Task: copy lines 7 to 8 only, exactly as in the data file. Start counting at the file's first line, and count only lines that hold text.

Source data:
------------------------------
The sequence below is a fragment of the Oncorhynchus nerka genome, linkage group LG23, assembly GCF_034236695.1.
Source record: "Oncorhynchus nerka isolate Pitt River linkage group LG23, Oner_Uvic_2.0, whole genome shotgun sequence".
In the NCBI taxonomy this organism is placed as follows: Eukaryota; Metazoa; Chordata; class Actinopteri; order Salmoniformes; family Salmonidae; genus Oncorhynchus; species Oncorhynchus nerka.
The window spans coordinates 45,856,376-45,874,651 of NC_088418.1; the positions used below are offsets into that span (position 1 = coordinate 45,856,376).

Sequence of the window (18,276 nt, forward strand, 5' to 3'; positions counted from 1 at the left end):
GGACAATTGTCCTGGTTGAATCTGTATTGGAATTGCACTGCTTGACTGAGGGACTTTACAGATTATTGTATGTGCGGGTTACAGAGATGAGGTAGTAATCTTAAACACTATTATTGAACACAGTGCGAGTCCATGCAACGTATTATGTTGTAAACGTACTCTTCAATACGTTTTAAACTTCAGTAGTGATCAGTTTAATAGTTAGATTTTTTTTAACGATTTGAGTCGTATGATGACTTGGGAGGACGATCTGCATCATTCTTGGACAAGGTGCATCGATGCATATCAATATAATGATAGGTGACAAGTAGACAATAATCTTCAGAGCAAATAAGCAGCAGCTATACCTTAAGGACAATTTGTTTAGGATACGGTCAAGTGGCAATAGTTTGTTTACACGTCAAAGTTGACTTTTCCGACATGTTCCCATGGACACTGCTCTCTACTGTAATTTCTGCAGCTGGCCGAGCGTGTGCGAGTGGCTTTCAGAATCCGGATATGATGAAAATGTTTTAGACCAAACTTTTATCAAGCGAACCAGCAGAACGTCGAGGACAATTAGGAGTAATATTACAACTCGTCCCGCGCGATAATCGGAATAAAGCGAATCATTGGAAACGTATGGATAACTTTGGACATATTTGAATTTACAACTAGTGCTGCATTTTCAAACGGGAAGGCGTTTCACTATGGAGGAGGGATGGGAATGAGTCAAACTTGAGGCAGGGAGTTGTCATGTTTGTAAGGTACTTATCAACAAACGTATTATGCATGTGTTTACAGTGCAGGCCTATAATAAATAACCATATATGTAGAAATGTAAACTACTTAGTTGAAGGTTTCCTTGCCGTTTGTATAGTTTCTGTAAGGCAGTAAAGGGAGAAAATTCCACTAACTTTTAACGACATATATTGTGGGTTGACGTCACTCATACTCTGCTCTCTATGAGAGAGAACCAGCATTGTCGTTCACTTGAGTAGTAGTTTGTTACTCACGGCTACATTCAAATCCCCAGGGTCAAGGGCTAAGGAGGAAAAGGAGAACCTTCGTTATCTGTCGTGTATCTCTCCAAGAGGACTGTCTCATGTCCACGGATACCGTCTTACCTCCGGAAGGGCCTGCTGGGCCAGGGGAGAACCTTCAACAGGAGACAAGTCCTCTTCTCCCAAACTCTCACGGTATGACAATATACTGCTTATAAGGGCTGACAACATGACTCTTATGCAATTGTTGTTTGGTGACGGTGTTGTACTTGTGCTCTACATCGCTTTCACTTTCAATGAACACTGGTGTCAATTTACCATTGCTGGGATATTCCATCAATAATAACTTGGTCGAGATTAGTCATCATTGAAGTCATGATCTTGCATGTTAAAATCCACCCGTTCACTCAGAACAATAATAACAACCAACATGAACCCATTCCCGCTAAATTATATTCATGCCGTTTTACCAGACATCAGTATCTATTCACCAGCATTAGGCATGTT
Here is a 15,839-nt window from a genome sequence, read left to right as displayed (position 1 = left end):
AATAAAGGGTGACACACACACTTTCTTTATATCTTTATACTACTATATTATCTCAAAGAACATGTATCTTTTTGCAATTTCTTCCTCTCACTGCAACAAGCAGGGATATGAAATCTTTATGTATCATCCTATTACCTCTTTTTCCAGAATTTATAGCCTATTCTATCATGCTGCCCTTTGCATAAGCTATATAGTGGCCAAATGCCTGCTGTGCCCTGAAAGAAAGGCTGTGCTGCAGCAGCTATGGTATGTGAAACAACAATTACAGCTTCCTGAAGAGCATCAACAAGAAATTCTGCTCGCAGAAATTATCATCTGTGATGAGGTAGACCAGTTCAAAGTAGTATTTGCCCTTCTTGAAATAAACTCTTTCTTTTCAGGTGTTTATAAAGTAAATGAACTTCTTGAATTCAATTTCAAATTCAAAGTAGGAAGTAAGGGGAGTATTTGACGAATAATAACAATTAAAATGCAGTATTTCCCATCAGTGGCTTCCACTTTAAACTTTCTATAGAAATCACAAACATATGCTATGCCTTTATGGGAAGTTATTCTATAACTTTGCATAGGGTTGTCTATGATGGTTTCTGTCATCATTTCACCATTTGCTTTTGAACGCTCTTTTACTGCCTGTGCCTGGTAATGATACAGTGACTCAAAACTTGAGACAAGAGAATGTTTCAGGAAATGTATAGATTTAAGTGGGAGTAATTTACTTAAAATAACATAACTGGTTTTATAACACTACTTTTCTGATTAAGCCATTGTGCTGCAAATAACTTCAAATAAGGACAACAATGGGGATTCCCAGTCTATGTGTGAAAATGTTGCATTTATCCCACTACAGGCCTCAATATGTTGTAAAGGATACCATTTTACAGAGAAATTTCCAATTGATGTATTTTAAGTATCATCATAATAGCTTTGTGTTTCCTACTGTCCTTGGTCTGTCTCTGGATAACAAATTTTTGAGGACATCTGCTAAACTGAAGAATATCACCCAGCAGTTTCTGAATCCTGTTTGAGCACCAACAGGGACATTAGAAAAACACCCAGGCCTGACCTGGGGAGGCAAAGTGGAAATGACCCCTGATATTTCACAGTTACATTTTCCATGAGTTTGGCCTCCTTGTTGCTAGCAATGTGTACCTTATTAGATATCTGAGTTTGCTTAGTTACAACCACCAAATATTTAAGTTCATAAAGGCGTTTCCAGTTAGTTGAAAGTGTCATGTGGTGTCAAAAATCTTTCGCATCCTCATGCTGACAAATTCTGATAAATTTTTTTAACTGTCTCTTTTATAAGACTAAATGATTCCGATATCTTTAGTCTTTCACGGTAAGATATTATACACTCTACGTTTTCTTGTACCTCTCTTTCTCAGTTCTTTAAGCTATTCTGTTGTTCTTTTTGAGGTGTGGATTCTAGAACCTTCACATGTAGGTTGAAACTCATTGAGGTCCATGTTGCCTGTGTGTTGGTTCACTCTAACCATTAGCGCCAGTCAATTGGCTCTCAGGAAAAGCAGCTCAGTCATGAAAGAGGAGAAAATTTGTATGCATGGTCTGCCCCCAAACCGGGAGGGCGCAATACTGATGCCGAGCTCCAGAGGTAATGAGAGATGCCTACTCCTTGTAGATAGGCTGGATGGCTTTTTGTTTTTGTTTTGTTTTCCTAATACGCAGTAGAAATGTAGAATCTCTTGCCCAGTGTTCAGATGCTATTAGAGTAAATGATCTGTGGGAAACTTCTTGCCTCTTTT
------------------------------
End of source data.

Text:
Here is a 15,839-nt window from a genome sequence, read left to right as displayed (position 1 = left end):
AATAAAGGGTGACACACACACTTTCTTTATATCTTTATACTACTATATTATCTCAAAGAACATGTATCTTTTTGCAATTTCTTCCTCTCACTGCAACAAGCAGGGATATGAAATCTTTATGTATCATCCTATTACCTCTTTTTCCAGAATTTATAGCCTATTCTATCATGCTGCCCTTTGCATAAGCTATATAGTGGCCAAATGCCTGCTGTGCCCTGAAAGAAAGGCTGTGCTGCAGCAGCTATGGTATGTGAAACAACAATTACAGCTTCCTGAAGAGCATCAACAAGAAATTCTGCTCGCAGAAATTATCATCTGTGATGAGGTAGACCAGTTCAAAGTAGTATTTGCCCTTCTTGAAATAAACTCTTTCTTTTCAGGTGTTTATAAAGTAAATGAACTTCTTGAATTCAATTTCAAATTCAAAGTAGGAAGTAAGGGGAGTATTTGACGAATAATAACAATTAAAATGCAGTATTTCCCATCAGTGGCTTCCACTTTAAACTTTCTATAGAAATCACAAACATATGCTATGCCTTTATGGGAAGTTATTCTATAACTTTGCATAGGGTTGTCTATGATGGTTTCTGTCATCATTTCACCATTTGCTTTTGAACGCTCTTTTACTGCCTGTGCCTGGTAATGATACAGTGACTCAAAACTTGAGACAAGAGAATGTTTCAGGAAATGTATAGATTTAAGTGGGAGTAATTTACTTAAAATAACATAACTGGTTTTATAACACTACTTTTCTGATTAAGCCATTGTGCTGCAAATAACTTCAAATAAGGACAACAATGGGGATTCCCAGTCTATGTGTGAAAATGTTGCATTTATCCCACTACAGGCCTCAATATGTTGTAAAGGATACCATTTTACAGAGAAATTTCCAATTGATGTATTTTAAGTATCATCATAATAGCTTTGTGTTTCCTACTGTCCTTGGTCTGTCTCTGGATAACAAATTTTTGAGGACATCTGCTAAACTGAAGAATATCACCCAGCAGTTTCTGAATCCTGTTTGAGCACCAACAGGGACATTAGAAAAACACCCAGGCCTGACCTGGGGAGGCAAAGTGGAAATGACCCCTGATATTTCACAGTTACATTTTCCATGAGTTTGGCCTCCTTGTTGCTAGCAATGTGTACCTTATTAGATATCTGAGTTTGCTTAGTTACAACCACCAAATATTTAAGTTCATAAAGGCGTTTCCAGTTAGTTGAAAGTGTCATGTGGTGTCAAAAATCTTTCGCATCCTCATGCTGACAAATTCTGATAAATTTTTTTAACTGTCTCTTTTATAAGACTAAATGATTCCGATATCTTTAGTCTTTCACGGTAAGATATTATACACTCTACGTTTTCTTGTACCTCTCTTTCTCAGTTCTTTAAGCTATTCTGTTGTTCTTTTTGAGGTGTGGATTCTAGAACCTTCACATGTAGGTTGAAACTCATTGAGGTCCATGTTGCCTGTGTGTTGGTTCACTCTAACCATTAGCGCCAGTCAATTGGCTCTCAGGAAAAGCAGCTCAGTCATGAAAGAGGAGAAAATTTGTATGCATGGTCTGCCCCCAAACCGGGAGGGCGCAATACTGATGCCGAGCTCCAGAGGTAATGAGAGATGCCTACTCCTTGTAGATAGGCTGGATGGCTTTTTGTTTTTGTTTTGTTTTCCTAATACGCAGTAGAAATGTAGAATCTCTTGCCCAGTGTTCAGATGCTATTAGAGTAAATGATCTGTGGGAAACTTCTTGCCTCTTTT